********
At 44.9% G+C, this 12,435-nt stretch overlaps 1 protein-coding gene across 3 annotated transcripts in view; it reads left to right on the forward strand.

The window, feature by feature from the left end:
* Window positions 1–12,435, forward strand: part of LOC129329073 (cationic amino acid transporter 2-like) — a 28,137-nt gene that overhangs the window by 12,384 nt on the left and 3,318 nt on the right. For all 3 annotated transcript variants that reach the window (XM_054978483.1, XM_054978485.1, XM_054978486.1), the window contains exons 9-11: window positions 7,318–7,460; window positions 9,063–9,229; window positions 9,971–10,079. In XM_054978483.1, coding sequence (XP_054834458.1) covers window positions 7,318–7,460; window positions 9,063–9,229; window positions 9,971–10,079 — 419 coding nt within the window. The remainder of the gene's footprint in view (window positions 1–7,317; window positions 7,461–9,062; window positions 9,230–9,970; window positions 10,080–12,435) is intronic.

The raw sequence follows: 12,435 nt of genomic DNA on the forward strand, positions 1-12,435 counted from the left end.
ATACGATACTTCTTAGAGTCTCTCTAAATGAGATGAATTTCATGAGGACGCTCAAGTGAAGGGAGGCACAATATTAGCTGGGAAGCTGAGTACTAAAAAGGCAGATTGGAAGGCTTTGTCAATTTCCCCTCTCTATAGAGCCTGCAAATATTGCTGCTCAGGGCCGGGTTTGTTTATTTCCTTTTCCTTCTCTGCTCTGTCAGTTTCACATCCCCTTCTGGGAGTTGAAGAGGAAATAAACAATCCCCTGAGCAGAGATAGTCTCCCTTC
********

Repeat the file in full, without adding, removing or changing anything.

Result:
At 44.9% G+C, this 12,435-nt stretch overlaps 1 protein-coding gene across 3 annotated transcripts in view; it reads left to right on the forward strand.

The window, feature by feature from the left end:
* Window positions 1–12,435, forward strand: part of LOC129329073 (cationic amino acid transporter 2-like) — a 28,137-nt gene that overhangs the window by 12,384 nt on the left and 3,318 nt on the right. For all 3 annotated transcript variants that reach the window (XM_054978483.1, XM_054978485.1, XM_054978486.1), the window contains exons 9-11: window positions 7,318–7,460; window positions 9,063–9,229; window positions 9,971–10,079. In XM_054978483.1, coding sequence (XP_054834458.1) covers window positions 7,318–7,460; window positions 9,063–9,229; window positions 9,971–10,079 — 419 coding nt within the window. The remainder of the gene's footprint in view (window positions 1–7,317; window positions 7,461–9,062; window positions 9,230–9,970; window positions 10,080–12,435) is intronic.

The raw sequence follows: 12,435 nt of genomic DNA on the forward strand, positions 1-12,435 counted from the left end.
ATACGATACTTCTTAGAGTCTCTCTAAATGAGATGAATTTCATGAGGACGCTCAAGTGAAGGGAGGCACAATATTAGCTGGGAAGCTGAGTACTAAAAAGGCAGATTGGAAGGCTTTGTCAATTTCCCCTCTCTATAGAGCCTGCAAATATTGCTGCTCAGGGCCGGGTTTGTTTATTTCCTTTTCCTTCTCTGCTCTGTCAGTTTCACATCCCCTTCTGGGAGTTGAAGAGGAAATAAACAATCCCCTGAGCAGAGATAGTCTCCCTTC